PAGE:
Turn-Ons: The idea of stillness.
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For me, meditating is like having bad sex. It fulfills a need but I'm bored, my mind wanders and I can't stop wondering how soon it'll be over. But unlike bad sex, I know that meditation is a good and necessary evil. Why?
Well, I've noticed that I've got these preconceived, new-agey ideals about appropriate emotional responses to life's experiences and traumas. And they all tend to be positive, glass half-full, seek-the-lesson kind of ideals that are all warm and fuzzy with bright smiley faces. Ask me how I feel and I'll tell you how I think I should feel which is usually an exuberant "Great!". Yep, "Great!"; even after my husband dumped me or when I found out months later about his one night stand and, even ater, his surreptitious affair. Yep, I'm the queen of detachment; carefully avoiding feelings of emotional hurt, pain, sadness or anger. Who wants to be burdened with those heavy emotions anyway? So I keep myself busy, active and happily distracted. The idea of slowing down enough to genuinely reconnect with my body, mind and spirit is a frightening one. That's when the truth surfaces in the form of an emotional breakdown in the middle of Pilates class.
And yet there I was, of my own volition, propped up on a zafu (meditation cushion) at the Shambhalla Meditation Center struggling with stillness in the company of strangers while the truth of my emotions felt like creepy crawlers beneath the surface of my skin. I was challenged to focus on the transit of my breath as I inhaled the coolness of the air conditioning through my nasal passages, past the back of my throat and into the depth of my lungs before reversing the process with a warm exhale. I grappled with "mindfulness" which was explained as being present in each moment without judgment. I dutifully sought an inward journey toward the calm and peace that already resides within me rather than desperately seeking bliss. And as both positive and negative thoughts poked and prodded my mind, I endeavored to acknowledge them with equanimity and let them go. I worked hard to sit in my mental discomfort without trying to escape it but, instead, "return to the cushion" and welcome stillness of thought.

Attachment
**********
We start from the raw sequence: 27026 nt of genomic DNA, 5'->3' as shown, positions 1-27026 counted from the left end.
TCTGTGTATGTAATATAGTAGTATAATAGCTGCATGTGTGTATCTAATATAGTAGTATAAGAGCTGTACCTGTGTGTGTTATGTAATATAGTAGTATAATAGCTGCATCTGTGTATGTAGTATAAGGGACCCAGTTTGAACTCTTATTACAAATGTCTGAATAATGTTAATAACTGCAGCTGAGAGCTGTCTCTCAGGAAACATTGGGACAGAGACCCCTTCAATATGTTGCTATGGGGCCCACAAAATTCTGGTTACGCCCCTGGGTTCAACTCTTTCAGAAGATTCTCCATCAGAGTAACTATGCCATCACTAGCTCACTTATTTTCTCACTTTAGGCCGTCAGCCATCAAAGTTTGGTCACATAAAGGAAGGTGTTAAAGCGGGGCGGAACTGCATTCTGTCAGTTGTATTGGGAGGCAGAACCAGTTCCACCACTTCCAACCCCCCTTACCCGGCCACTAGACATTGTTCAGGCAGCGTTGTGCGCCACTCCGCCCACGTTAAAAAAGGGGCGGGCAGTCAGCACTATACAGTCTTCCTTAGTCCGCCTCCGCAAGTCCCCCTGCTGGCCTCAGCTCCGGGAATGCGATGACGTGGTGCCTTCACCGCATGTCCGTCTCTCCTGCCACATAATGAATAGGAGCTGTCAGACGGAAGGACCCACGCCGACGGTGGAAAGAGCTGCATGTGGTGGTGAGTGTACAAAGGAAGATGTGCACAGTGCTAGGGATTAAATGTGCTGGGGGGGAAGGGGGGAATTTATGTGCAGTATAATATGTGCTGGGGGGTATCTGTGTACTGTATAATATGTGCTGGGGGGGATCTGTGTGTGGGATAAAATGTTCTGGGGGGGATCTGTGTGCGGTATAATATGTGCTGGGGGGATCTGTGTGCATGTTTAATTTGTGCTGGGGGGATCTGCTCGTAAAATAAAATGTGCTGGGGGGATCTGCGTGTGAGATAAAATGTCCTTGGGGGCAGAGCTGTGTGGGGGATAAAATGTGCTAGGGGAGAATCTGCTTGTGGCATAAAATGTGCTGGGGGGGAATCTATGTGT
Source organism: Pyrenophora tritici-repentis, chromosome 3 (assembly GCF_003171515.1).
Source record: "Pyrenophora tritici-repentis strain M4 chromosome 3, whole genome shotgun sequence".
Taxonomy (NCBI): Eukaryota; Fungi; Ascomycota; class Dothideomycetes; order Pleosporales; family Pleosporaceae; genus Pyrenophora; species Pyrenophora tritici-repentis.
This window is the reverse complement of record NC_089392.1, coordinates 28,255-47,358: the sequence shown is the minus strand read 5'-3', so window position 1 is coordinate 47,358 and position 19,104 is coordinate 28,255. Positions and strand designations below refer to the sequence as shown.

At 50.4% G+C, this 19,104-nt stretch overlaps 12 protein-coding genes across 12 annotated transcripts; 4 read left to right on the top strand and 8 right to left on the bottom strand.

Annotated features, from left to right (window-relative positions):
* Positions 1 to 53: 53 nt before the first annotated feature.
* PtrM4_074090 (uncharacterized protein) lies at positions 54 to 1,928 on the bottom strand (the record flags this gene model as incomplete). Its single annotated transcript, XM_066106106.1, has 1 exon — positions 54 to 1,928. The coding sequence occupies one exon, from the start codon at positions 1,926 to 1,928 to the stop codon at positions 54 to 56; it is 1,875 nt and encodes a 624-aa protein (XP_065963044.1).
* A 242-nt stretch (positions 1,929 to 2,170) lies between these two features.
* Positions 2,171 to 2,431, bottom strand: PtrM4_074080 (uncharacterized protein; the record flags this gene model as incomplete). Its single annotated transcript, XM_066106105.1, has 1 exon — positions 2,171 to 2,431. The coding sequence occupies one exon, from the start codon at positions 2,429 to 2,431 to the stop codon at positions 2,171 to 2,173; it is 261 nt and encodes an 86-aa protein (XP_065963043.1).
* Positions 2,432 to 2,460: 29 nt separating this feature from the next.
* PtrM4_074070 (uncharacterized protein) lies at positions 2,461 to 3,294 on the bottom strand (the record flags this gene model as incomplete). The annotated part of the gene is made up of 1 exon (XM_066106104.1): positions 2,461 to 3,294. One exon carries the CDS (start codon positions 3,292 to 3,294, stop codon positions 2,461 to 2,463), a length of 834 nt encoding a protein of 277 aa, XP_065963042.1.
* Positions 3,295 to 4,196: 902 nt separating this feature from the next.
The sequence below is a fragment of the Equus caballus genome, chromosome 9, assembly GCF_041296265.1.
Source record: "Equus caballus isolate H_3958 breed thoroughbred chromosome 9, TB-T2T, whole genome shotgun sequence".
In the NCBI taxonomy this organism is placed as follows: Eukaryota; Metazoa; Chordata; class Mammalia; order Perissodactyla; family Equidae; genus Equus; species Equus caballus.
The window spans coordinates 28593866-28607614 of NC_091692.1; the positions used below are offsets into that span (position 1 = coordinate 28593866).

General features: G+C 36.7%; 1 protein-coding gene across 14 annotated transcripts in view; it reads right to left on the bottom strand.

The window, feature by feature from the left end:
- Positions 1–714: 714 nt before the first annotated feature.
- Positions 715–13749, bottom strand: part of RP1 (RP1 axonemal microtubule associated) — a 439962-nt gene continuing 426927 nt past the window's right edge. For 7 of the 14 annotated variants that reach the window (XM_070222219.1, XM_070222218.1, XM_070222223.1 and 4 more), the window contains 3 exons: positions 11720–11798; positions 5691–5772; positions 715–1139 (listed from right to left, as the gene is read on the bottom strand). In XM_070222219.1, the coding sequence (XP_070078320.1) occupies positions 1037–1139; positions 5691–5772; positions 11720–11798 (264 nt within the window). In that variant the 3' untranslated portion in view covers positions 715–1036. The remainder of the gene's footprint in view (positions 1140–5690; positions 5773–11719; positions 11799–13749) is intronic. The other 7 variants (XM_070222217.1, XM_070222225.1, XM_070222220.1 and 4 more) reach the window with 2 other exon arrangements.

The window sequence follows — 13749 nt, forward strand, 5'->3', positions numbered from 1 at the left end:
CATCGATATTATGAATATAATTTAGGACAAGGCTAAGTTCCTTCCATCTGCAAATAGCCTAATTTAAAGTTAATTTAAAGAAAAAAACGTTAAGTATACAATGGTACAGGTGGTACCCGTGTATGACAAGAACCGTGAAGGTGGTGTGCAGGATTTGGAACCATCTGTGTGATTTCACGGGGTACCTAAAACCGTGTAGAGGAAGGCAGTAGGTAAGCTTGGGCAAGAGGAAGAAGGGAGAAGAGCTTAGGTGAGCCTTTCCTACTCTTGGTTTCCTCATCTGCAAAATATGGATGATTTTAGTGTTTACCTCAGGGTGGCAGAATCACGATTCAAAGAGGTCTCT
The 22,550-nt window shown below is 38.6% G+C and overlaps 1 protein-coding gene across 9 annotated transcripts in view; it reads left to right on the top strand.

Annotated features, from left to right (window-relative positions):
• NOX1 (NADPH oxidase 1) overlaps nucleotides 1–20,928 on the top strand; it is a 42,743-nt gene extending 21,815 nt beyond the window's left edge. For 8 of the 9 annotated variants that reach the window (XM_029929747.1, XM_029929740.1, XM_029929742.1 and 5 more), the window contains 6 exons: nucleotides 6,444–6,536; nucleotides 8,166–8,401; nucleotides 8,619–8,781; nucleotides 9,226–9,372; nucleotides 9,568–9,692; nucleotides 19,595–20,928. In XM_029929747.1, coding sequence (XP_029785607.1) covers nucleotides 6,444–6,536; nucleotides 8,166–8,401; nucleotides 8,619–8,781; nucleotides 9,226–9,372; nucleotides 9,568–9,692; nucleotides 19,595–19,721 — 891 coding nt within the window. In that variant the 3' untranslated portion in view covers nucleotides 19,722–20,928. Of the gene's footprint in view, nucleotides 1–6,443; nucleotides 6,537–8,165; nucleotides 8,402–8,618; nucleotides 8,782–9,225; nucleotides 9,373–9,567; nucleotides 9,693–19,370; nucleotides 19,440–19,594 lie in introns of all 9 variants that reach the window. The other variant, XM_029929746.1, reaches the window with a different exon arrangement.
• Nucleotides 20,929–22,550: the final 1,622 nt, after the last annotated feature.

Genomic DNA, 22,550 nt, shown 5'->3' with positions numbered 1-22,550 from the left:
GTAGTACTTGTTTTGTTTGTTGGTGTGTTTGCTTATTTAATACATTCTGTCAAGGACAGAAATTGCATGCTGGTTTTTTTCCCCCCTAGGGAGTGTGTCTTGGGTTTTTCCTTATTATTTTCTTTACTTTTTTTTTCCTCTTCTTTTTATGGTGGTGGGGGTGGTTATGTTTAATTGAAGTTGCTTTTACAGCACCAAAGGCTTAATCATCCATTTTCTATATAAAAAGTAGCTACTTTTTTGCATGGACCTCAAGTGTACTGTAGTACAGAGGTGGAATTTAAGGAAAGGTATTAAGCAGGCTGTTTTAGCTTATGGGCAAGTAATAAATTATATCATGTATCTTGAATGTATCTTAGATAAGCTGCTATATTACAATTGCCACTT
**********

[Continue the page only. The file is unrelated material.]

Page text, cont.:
I couldn't help it, though. My insides were relentlessly fidgety despite my every effort to wrangle my thoughts and force them to disappear beyond the walls of the meditation room without judgment. I couldn't help but wonder "HOW. MUCH. LONGER?". The ultimate sound of the gong was sweet ecstasy and the signal that our first period of meditation had ended. I raised my gaze and unwound my legs only to discover that, like bad sex, our meditation had only lasted a mere 4 minutes!
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